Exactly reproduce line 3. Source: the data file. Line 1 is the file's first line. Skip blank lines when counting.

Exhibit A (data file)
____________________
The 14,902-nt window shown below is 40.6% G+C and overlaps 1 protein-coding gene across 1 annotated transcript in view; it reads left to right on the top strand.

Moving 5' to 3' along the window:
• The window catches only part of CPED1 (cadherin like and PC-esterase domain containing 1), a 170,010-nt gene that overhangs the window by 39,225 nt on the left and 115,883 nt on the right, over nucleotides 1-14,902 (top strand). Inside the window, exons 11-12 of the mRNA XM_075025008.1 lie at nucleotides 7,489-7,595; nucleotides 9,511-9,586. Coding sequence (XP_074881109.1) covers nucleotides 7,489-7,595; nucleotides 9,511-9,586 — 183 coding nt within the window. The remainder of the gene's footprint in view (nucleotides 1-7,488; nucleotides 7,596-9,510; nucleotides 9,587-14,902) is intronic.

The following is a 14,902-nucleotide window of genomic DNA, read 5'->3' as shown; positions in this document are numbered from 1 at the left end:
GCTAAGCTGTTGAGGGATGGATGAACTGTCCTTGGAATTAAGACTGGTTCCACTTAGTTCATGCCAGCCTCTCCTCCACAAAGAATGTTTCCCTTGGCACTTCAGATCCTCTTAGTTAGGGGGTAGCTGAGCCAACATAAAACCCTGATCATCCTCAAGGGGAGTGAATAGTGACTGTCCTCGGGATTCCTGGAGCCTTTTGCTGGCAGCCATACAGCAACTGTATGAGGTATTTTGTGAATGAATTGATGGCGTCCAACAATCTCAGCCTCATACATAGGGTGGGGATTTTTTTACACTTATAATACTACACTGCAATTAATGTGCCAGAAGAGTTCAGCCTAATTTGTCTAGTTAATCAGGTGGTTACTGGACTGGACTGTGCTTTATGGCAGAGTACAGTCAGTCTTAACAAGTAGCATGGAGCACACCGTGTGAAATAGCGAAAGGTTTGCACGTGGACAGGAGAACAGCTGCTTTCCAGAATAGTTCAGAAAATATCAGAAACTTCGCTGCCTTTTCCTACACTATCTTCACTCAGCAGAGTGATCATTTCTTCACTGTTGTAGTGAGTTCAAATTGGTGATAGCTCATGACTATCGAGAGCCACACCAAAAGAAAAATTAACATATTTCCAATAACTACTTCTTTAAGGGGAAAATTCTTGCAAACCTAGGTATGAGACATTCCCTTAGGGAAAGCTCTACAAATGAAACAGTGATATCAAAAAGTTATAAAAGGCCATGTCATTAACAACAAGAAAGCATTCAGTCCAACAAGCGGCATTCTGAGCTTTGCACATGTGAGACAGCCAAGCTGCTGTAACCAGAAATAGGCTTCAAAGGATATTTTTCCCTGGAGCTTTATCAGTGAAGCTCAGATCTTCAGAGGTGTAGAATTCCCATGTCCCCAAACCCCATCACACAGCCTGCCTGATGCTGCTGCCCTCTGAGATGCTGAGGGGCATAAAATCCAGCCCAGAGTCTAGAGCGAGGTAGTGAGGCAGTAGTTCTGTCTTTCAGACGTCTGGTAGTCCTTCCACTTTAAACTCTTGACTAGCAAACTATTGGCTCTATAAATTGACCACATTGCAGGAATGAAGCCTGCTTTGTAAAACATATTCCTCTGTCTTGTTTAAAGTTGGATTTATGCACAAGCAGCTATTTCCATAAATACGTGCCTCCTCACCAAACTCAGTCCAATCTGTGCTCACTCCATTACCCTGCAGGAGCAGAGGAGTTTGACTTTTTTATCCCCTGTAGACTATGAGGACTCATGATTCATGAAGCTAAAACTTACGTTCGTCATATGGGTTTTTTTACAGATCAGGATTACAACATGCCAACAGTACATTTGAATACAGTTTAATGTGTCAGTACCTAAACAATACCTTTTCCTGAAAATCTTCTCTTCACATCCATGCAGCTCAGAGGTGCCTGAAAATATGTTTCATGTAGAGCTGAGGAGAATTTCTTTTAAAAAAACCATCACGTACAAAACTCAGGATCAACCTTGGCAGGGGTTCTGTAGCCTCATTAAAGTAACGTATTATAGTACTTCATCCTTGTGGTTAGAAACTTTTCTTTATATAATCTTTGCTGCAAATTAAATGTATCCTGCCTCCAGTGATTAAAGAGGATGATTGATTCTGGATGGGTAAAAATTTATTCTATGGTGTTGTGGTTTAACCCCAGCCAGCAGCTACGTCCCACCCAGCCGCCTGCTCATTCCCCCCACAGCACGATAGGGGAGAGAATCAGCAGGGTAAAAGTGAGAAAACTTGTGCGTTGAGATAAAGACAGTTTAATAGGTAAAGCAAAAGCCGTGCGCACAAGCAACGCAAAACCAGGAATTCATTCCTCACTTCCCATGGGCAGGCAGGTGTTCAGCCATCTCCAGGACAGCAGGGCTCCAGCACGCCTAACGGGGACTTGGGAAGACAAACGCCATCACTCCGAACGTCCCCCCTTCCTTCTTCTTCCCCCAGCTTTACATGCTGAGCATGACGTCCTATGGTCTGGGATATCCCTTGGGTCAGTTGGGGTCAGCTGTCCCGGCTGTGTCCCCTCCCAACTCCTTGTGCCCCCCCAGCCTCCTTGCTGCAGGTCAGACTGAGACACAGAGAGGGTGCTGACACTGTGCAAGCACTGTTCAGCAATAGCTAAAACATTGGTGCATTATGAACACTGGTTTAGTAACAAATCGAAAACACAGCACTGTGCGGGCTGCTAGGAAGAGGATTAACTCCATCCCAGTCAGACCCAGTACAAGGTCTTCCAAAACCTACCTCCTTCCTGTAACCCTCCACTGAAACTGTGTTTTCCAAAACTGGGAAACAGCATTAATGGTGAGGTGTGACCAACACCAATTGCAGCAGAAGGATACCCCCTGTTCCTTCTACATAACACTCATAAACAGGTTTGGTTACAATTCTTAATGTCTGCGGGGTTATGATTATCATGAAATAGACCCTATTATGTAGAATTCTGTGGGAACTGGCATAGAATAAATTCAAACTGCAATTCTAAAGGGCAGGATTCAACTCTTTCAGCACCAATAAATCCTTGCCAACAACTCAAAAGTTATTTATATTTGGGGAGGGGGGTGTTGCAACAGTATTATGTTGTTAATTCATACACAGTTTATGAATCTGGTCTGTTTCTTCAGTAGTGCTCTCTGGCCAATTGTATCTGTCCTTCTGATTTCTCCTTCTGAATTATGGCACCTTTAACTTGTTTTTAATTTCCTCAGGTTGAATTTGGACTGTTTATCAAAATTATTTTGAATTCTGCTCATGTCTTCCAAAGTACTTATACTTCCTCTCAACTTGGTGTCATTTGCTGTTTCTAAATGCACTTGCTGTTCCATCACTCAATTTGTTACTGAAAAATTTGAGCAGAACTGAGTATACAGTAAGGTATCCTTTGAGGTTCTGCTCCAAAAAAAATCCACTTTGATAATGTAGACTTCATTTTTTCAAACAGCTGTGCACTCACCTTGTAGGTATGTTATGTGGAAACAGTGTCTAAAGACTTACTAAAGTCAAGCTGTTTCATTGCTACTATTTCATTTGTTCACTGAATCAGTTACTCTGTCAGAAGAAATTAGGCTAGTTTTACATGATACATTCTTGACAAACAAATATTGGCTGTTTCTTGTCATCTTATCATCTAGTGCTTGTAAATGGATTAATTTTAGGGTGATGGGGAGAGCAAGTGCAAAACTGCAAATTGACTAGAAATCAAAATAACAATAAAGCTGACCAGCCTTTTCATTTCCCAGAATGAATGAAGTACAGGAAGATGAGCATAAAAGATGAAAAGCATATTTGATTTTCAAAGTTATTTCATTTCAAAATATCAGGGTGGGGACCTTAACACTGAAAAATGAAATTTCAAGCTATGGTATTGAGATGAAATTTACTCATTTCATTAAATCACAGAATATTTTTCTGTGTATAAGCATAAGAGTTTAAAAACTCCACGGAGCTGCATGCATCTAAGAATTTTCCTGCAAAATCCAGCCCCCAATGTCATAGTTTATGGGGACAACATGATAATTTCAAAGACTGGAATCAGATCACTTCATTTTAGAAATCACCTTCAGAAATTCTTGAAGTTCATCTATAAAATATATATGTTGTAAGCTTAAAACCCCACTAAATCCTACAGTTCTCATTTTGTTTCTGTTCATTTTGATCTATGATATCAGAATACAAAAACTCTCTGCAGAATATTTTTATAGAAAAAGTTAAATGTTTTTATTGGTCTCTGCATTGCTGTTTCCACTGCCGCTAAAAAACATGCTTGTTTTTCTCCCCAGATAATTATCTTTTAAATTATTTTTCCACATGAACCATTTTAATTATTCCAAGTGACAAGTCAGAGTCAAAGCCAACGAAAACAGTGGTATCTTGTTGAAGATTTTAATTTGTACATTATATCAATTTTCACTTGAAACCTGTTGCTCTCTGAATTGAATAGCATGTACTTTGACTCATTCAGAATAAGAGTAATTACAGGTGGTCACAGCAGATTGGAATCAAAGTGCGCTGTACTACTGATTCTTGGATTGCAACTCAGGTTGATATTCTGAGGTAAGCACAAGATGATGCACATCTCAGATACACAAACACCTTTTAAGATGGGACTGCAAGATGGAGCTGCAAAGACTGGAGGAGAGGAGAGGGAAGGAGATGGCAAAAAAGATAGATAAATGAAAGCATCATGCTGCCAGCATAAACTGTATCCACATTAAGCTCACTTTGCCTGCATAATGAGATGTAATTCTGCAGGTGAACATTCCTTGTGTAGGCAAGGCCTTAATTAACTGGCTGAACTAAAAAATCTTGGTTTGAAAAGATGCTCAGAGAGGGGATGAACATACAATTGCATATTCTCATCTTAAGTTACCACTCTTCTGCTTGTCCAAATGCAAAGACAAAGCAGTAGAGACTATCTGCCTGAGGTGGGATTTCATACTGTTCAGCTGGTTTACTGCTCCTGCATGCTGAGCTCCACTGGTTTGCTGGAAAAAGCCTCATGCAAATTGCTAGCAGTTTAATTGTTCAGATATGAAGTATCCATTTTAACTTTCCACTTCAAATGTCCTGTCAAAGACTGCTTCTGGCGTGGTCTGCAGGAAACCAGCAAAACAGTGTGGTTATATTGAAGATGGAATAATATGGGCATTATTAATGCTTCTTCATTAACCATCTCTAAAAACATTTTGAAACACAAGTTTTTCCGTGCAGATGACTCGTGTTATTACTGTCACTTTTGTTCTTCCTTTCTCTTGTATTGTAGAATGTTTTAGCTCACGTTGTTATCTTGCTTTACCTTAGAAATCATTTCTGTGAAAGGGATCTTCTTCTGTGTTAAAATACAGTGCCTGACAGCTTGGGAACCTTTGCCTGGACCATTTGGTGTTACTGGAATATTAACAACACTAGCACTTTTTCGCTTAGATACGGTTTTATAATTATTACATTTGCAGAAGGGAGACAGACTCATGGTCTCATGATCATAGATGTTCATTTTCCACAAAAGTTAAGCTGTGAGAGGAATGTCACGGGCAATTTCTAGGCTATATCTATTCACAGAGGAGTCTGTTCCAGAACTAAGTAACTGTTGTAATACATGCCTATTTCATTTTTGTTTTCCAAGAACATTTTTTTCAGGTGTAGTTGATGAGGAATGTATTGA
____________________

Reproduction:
• The window catches only part of CPED1 (cadherin like and PC-esterase domain containing 1), a 170,010-nt gene that overhangs the window by 39,225 nt on the left and 115,883 nt on the right, over nucleotides 1-14,902 (top strand). Inside the window, exons 11-12 of the mRNA XM_075025008.1 lie at nucleotides 7,489-7,595; nucleotides 9,511-9,586. Coding sequence (XP_074881109.1) covers nucleotides 7,489-7,595; nucleotides 9,511-9,586 — 183 coding nt within the window. The remainder of the gene's footprint in view (nucleotides 1-7,488; nucleotides 7,596-9,510; nucleotides 9,587-14,902) is intronic.